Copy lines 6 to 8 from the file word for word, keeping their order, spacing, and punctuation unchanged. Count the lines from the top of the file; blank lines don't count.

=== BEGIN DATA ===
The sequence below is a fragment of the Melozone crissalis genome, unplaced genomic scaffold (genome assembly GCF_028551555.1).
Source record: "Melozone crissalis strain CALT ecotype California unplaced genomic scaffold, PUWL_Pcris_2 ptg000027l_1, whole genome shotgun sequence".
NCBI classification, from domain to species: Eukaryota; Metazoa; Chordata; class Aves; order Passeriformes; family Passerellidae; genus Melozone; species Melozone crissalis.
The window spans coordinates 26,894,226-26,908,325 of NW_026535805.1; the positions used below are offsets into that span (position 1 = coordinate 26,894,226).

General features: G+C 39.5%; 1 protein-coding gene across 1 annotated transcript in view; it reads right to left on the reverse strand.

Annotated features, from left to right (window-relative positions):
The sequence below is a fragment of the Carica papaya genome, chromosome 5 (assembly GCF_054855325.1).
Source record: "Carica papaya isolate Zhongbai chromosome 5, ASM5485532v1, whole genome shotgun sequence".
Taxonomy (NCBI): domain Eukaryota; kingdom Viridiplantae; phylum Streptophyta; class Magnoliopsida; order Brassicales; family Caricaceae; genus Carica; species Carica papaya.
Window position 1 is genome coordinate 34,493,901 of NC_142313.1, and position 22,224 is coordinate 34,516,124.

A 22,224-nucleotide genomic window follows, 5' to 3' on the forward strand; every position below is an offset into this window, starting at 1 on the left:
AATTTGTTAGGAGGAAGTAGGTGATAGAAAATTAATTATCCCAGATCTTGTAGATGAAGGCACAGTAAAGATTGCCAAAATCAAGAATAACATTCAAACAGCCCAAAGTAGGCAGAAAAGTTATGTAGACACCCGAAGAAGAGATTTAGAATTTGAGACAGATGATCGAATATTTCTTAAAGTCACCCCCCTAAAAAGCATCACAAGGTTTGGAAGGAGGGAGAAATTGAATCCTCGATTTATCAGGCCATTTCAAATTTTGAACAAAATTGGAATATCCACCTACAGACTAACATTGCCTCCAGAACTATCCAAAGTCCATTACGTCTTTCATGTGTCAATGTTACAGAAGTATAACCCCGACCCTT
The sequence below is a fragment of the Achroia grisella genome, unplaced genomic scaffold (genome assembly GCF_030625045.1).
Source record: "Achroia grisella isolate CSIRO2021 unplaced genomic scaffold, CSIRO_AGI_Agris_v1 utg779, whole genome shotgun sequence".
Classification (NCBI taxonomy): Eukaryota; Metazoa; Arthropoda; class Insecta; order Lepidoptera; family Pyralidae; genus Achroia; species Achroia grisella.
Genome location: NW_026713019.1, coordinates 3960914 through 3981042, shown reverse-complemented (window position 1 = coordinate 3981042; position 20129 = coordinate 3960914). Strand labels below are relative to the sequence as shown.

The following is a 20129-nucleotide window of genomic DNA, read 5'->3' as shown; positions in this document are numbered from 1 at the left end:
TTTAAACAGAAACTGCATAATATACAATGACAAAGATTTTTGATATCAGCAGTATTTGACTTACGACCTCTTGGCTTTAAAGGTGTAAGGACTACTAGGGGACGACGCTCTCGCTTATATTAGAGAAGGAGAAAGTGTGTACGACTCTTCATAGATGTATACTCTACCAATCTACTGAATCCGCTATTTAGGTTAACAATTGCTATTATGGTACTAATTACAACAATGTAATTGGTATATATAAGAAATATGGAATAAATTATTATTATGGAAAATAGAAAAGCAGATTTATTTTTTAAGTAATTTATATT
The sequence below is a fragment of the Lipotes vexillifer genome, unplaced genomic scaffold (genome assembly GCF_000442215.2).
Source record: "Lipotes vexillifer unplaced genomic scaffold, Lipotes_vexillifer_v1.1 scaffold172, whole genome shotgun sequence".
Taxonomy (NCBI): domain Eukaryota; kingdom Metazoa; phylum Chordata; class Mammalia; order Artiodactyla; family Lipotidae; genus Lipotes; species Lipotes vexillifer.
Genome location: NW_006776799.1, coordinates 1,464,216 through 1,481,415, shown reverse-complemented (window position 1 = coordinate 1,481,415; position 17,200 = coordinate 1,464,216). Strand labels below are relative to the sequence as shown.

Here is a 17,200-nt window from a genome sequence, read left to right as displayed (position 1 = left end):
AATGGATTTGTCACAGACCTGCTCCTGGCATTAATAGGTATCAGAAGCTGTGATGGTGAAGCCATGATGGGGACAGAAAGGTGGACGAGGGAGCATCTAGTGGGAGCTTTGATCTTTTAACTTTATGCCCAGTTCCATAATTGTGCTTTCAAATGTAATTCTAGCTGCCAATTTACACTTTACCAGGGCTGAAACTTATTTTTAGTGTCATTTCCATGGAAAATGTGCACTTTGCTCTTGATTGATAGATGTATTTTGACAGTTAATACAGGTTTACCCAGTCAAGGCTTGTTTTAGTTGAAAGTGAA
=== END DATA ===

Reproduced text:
Annotated features, from left to right (window-relative positions):
The sequence below is a fragment of the Carica papaya genome, chromosome 5 (assembly GCF_054855325.1).
Source record: "Carica papaya isolate Zhongbai chromosome 5, ASM5485532v1, whole genome shotgun sequence".